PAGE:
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Sex on Toast by Topher Mills (Parthian Books)

Sex on Toast by Topher Mills (Parthian Books)

Once again I find myself discovering poetry by a poet I’ve heard about but never got around to reading. Until now that is. This book, – a ‘Collected Poems’ more or less, – is a real treat. Written in chronological order these poems represent a lifetime’s work from the pen of a writer who, unusually, writes about manual labour, as well as swimming, politics, literature, unemployment, class, sexual matters and an array of other subjects. These poems are deceptively sophisticated, often rhythmically intriguing, surprisingly moving and complex in the range of emotion and of thinking they deploy. There are performance pieces and some wonderful pastiches including the following which takes a commonly reworked classic and gives it a somewhat new spin:

          DIS IS JEST TUH SAY LIEKE

          dat I scoffed

          duh sarnee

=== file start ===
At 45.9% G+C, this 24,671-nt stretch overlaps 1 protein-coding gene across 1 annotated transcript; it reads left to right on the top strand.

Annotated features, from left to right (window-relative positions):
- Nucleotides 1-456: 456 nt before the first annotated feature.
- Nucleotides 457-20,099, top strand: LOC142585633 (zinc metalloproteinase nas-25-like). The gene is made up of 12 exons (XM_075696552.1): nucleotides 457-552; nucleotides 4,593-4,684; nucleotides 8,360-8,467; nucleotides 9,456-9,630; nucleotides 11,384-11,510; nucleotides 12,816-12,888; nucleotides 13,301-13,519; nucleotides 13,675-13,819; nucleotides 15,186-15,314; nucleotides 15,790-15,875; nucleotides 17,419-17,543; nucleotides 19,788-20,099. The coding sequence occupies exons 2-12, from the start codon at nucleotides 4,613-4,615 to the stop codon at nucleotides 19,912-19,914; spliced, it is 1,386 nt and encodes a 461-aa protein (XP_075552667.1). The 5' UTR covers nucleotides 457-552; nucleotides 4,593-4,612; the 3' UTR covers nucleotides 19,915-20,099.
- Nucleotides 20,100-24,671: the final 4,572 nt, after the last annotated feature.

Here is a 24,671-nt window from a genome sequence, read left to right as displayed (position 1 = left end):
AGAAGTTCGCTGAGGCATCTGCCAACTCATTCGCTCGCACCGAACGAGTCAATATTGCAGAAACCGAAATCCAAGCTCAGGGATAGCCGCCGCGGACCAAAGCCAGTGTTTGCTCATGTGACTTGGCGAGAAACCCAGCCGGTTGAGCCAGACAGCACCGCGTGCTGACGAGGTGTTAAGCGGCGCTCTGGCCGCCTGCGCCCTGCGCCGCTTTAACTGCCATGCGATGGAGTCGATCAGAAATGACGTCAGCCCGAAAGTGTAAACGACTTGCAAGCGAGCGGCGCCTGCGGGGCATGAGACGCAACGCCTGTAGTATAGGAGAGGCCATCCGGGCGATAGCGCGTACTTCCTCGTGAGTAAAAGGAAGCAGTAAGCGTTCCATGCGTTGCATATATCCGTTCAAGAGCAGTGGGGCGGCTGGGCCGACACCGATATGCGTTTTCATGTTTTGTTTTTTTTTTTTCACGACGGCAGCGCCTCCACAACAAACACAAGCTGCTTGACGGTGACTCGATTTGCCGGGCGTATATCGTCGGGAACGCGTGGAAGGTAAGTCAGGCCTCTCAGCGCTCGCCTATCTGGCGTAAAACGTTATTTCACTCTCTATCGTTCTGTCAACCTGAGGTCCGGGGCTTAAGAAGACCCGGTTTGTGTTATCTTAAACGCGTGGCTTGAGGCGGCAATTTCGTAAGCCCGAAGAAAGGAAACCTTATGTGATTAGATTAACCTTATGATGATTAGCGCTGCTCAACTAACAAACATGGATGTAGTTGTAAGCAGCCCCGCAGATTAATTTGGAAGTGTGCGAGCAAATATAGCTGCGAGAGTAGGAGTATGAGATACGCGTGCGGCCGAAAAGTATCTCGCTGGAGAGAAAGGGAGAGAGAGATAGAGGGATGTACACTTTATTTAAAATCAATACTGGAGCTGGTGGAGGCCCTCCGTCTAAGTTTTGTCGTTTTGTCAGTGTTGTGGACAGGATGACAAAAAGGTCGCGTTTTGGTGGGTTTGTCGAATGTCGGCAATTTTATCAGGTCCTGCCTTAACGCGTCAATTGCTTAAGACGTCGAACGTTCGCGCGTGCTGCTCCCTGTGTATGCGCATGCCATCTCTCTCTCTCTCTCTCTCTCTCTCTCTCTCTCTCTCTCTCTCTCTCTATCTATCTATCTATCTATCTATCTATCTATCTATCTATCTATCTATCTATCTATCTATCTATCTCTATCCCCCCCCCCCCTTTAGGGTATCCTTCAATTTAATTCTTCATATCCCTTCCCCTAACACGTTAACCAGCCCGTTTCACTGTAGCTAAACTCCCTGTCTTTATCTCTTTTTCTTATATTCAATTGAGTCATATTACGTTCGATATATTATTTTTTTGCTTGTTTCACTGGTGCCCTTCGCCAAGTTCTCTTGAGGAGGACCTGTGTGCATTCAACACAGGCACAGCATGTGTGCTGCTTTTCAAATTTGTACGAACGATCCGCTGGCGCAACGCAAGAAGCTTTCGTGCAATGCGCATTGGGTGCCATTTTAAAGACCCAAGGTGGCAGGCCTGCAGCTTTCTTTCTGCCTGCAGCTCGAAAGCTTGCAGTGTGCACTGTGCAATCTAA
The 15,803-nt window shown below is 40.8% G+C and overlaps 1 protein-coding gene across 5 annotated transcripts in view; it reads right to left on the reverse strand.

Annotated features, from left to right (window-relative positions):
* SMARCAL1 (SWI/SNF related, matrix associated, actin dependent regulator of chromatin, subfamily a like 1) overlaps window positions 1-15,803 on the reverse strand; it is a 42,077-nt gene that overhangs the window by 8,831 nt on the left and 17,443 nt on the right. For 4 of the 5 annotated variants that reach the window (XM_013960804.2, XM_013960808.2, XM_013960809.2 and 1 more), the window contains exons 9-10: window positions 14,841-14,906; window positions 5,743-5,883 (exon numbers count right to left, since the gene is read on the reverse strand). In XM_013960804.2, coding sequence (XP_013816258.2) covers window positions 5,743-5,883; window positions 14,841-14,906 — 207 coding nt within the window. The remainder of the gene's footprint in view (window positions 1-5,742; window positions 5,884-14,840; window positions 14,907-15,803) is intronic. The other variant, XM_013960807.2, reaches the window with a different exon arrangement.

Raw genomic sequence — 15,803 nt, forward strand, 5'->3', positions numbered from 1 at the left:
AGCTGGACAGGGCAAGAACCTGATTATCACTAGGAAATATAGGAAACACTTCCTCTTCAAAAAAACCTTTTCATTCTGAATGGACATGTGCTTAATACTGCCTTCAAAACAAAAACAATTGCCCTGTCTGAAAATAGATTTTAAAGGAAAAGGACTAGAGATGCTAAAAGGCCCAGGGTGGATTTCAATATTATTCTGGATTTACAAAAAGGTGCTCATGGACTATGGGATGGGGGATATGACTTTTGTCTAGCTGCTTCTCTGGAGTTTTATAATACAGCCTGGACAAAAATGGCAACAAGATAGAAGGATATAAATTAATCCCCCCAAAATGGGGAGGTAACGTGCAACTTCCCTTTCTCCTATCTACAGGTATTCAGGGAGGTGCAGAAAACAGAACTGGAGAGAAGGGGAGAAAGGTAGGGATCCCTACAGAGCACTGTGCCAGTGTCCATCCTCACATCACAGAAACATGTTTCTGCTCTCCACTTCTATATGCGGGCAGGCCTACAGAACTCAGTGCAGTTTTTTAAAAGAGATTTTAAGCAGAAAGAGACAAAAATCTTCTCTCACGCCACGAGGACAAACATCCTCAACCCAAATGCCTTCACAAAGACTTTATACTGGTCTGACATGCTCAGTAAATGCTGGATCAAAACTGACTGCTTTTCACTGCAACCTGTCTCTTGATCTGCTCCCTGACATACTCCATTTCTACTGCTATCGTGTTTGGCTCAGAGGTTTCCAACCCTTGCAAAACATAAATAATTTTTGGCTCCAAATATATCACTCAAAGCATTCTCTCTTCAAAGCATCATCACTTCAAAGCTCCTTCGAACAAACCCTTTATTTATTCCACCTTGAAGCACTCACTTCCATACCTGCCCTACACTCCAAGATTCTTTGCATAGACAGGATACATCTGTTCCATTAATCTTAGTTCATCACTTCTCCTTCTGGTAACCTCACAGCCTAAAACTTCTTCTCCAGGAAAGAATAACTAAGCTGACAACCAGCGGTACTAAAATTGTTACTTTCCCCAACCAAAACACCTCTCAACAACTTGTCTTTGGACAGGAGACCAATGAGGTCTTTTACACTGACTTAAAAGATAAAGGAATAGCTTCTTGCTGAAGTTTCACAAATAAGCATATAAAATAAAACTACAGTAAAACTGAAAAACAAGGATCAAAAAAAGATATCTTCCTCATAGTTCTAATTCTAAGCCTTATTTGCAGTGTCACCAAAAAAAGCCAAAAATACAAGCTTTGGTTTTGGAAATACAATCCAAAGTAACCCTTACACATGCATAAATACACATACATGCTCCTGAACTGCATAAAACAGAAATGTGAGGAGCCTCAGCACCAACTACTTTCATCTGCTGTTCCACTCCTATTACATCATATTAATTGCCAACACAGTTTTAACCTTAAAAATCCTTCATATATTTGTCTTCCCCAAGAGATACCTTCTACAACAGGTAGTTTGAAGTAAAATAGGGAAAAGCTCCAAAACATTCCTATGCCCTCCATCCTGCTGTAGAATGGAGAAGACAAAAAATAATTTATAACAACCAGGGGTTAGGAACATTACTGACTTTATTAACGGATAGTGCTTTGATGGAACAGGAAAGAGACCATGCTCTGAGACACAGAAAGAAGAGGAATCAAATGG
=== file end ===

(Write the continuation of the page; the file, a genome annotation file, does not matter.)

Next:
yoo id in

          duh freezuh Kumpartmunt

          an wat

          yooz wuz praps

          kraabin

          fuh laytuh like

          soree yuhno

          it wuz jaamtastick

          reeuhlee baanaaanaaree

          aan reeuhlee baaraaas

          (Translated from the American

          Of William Carlos Williams)

His Cardiff-based dialect poetry is a key aspect in performance though I have to say the above looks and sound like Geordie to me (what do I know?) and hilariously funny. The fact that he can hint towards John Ashbery and Wallace Stevens, while also writing direct and convincing poems about the dangers and realities of working as a roofer, for example, suggest a breadth of experience which still seems rare in the ‘exalted’ field of poetry.